The watershed assessment (Ecotrust, October 2000) identified three critical areas for salmonids in Rock and Richardson Creeks: Lower Rock Creek, from the mouth up to the falls; Middle Rock Creek, from SE 172nd east to Foster Road; and the forested canyons of Lower Richardson Creek. If salmonids cannot be retained in these core sections, then they cannot continue to exist in the respective watersheds. Moreover, these core salmonid areas and the broader zones that support them also have significant water quality, water quantity, soil stability, and wildlife habitat values. If the Council can do nothing else in these two watersheds, it should work to ensure that existing values in these areas are retained and enhanced through protection, monitoring and restoration.

The recommended protection of these core areas does not negate the value of protecting and restoring other important ecological values in these two watersheds. For example, the riparian zones on all creeks in these two watersheds are critical habitat vital to the survival of salmonids. Good water quality and healthy riparian zones are the key to salmonid survival. The Council should make every effort through policy and private landowner incentives to afford maximum possible protection to these riparian areas.

2.1         Forested Riparian Zone of Lower Richardson Creek

The mostly intact, forested canyon of lower Richardson Creek (reach 1) is fundamental to the health of this watershed and to the presence of salmon is this creek. This particular area also provides wildlife habitat connectivity between the upper Buttes area and the forested areas of the Clackamas Valley. This zone has been roughly delineated on the accompanying Opportunity map based on the extent of steep slopes, soils with high erosion potential, wetlands, and intact forest cover and other natural areas. Highly erodable soils cover 40 percent of this 620-acre area, over one quarter of the area has slopes greater than 25 percent, and wetlands cover a little over three percent, or nearly 20 acres. Over 80 percent of this zone is forested, primarily in closed canopy mixed conifer deciduous forest.

Lower Richardson Creek Canyon Zone: Vegetation and Land Cover Type*

Vegetation and Land Cover Type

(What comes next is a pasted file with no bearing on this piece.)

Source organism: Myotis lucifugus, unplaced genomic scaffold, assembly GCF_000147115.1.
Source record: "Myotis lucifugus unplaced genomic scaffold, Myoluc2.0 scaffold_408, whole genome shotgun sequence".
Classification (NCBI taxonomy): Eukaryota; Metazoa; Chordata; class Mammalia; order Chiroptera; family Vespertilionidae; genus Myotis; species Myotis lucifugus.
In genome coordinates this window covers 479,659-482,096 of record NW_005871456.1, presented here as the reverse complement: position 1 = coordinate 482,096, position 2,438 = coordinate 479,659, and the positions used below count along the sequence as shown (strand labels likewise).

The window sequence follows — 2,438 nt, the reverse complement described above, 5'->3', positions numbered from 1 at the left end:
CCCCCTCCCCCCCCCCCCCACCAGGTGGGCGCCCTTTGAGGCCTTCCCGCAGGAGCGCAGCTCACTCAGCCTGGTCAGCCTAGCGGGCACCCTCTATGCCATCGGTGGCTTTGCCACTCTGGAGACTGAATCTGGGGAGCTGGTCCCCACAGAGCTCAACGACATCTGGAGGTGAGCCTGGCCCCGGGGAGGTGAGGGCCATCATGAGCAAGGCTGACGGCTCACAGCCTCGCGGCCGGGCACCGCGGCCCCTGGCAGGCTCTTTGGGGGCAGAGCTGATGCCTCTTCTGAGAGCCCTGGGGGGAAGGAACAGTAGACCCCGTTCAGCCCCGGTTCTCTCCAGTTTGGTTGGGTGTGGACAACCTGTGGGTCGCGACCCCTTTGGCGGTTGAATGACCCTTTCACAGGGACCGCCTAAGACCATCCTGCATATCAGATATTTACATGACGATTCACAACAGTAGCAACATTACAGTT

acres

percent

Barren and Sparsely Vegetated

13.10

2.11

Low Structure Agriculture

53.68

8.64

Deciduous Closed Canopy Forest

38.43

6.19

Mixed Closed Canopy Forest

337.06

54.26

Conifer Closed Canopy Forest

69.68

11.22

Deciduous Open Canopy Forest

48.89

7.87

Mixed Open Canopy Forest

15.82

2.55

Conifer Open Canopy Forest

1.24

0.20

Deciduous Scattered Canopy Forest

6.34

1.02

Mixed Scattered Canopy Forest

5.47

0.88

Conifer Scattered Canopy Forest

0.31

0.05

Closed Canopy Shrub

13.96

2.25

Open Canopy Shrub

3.49

0.56

Scattered Canopy Shrub

3.62

0.58

Meadow

10.09

1.62

*Source: Metro (1998).

The protection of this canyon area and the critical salmonid habitat it supports is particularly important as parts of this watershed continue to urbanize. Most of this canyon zone lies outside the urban reserve zone and is therefore unlikely to be developed in the near future. Rather, the principal threat to the water quality, water quantity, soil stability, and wildlife habitat values provided by this area is from timber harvesting by current or future landowners. Given the fragile nature of much of this zone and its direct connection to critical salmonid habitat; tree removal and other activities associated with timber harvesting in this particular zone could have a significant impact on overall watershed health. Current State of Oregon forest practice regulations do not prevent the removal of most of this forest cover. The Council must take a lead role in ensuring that this area remains largely intact. This will require working with landowners, the Metro Greenspaces Program, Clackamas County, and local land trusts to find appropriate economic and policy mechanisms for retaining this area as intact forest.